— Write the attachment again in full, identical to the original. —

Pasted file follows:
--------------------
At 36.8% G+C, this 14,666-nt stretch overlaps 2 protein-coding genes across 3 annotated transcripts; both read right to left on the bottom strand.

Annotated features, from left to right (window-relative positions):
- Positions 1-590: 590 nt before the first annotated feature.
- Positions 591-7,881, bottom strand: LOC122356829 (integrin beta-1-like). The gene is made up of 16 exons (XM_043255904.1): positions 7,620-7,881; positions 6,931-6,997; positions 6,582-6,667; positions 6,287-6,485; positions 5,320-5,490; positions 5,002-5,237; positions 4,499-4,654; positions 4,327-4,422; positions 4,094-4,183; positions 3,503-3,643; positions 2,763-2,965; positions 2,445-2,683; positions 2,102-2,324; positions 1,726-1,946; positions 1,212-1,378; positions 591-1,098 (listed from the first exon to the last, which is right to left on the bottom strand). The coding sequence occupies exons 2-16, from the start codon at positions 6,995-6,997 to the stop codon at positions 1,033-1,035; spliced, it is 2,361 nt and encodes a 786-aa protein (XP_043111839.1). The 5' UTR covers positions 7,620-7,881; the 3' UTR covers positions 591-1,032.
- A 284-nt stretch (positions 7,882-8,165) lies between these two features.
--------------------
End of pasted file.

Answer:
At 36.8% G+C, this 14,666-nt stretch overlaps 2 protein-coding genes across 3 annotated transcripts; both read right to left on the bottom strand.

Annotated features, from left to right (window-relative positions):
- Positions 1-590: 590 nt before the first annotated feature.
- Positions 591-7,881, bottom strand: LOC122356829 (integrin beta-1-like). The gene is made up of 16 exons (XM_043255904.1): positions 7,620-7,881; positions 6,931-6,997; positions 6,582-6,667; positions 6,287-6,485; positions 5,320-5,490; positions 5,002-5,237; positions 4,499-4,654; positions 4,327-4,422; positions 4,094-4,183; positions 3,503-3,643; positions 2,763-2,965; positions 2,445-2,683; positions 2,102-2,324; positions 1,726-1,946; positions 1,212-1,378; positions 591-1,098 (listed from the first exon to the last, which is right to left on the bottom strand). The coding sequence occupies exons 2-16, from the start codon at positions 6,995-6,997 to the stop codon at positions 1,033-1,035; spliced, it is 2,361 nt and encodes a 786-aa protein (XP_043111839.1). The 5' UTR covers positions 7,620-7,881; the 3' UTR covers positions 591-1,032.
- A 284-nt stretch (positions 7,882-8,165) lies between these two features.